Semantic Discovery: Discovering Complex Relationships in Semantic Web
Status: Past project
Our research will focus on the design, prototyping and evaluation of a system, called SemDIS (Semantic Discovery) that supports indexing and querying of complex semantic relationships and is driven by notions of information trust and provenance and models of hypotheses and arguments under investigation.
From scientific perspective, we face the challenges of formally defining and representing meaningful and interesting relationships (which we call semantic associations), and defining the notion of quality of results similar to the familiar metrics of precision, recall and document ranking. Another challenge is the (semi) automatic construction of argument structures built on these relationships to validate or deny a given hypothesis. Additional scientific and engineering challenges include those related to the scale of storing and complex query processing of large metadata sets, with corresponding more complex data structures to represent entities and relationships, the need to utilize context to select relevant subsets of metadata to process, and new techniques that use information provenance and trust to improve ranking of relationships. These challenges call for a fresh look at indexing, query processing, ranking, as well as tractable and scalable graph algorithms that exploit heuristics. Our work proposes to address these challenges building on our preliminary results in semantic metadata extraction, practical domain-specific ontology creations, defining semantic associations, main-memory query processing, using distributed trust to enforce security policies, and knowledge representation and reasoning on the semantic web. Scientific results from SemDIS will involve detailed scenarios and an evaluation testbed, and will be measured in terms of novel techniques as well as performance metrics and measures of quality, scalability and performance for computing complex semantic relationships. Corresponding to the breadth and depth of the topics involved in the challenge undertaken, ours is a collaborative proposal involving researchers at UGA and UMBC, covering the areas of information modeling and knowledge representation, storage and database management, information retrieval and artificial intelligence.
Our effort will have broader impacts beyond the education and training of graduate students, and the publication of research findings. Results from our research will be integrated with courses we teach, both existing and new. We will use institutional mechanisms in place to seek participation of students from underrepresented groups. Datasets used for testbed evaluations and some of the targeted tools will be made public or open source, and new measures for relevance and ranking of semantic associations will provide input to future work on comparing various approaches and techniques. Our work will also gain from several academic-industry collaborations of the investigators. We will have the opportunity to leverage commercial infrastructure and raw metadata provided by Semagix and IBM and, when appropriate, technology licensing will be encouraged. The researchers will collaborate with industry, and the students will be encouraged to intern at collaborating industrial labs. Within a broader social context, emerging knowledge-centric technologies raise legitimate privacy and civil liberties concerns. Building upon past policy making experience, we will comment on potential implications of our scientific progress. This research is supported in part by an NSF award ITR 0325172, and is a collaborative effort with colleagues at U. Georgia and Wright State University . Some demos associated with our efforts to find trust using DBLP and FOAF data can be found at the project's web page. We've also developed related software systems, supported by this and other awards, such as a semantic web search engine Swoogle, Community/sentiment/trust detection systems such as Feeds that matter and PolVox, amongst others.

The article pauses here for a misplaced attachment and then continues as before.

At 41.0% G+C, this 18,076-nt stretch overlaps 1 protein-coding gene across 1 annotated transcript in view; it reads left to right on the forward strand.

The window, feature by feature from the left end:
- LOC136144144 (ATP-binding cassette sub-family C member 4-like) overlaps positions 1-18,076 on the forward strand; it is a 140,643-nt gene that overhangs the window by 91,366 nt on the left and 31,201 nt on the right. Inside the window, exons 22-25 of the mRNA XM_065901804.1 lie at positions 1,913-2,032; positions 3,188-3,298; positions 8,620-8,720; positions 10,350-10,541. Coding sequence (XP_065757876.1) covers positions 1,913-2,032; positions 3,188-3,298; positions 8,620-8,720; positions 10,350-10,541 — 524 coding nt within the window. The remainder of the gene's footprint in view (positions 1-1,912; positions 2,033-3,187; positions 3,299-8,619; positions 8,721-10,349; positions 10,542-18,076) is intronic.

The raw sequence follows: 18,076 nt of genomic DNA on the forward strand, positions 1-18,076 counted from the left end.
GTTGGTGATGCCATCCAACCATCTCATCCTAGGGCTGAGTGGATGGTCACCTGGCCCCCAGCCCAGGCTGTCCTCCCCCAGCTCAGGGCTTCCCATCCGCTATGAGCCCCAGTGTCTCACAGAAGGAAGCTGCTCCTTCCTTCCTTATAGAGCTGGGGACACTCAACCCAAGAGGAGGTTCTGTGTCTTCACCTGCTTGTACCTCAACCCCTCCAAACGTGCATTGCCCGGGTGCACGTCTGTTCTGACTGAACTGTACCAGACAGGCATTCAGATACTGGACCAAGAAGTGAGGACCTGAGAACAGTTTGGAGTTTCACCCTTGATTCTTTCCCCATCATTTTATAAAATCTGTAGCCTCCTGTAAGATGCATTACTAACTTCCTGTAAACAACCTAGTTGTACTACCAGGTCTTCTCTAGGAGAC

Start Date: October 2003
End Date: October 2008
There are 37 associated publications:
There is 1 associated resource: Hide the list...
1. SEMDIS poster (June 2004), Poster.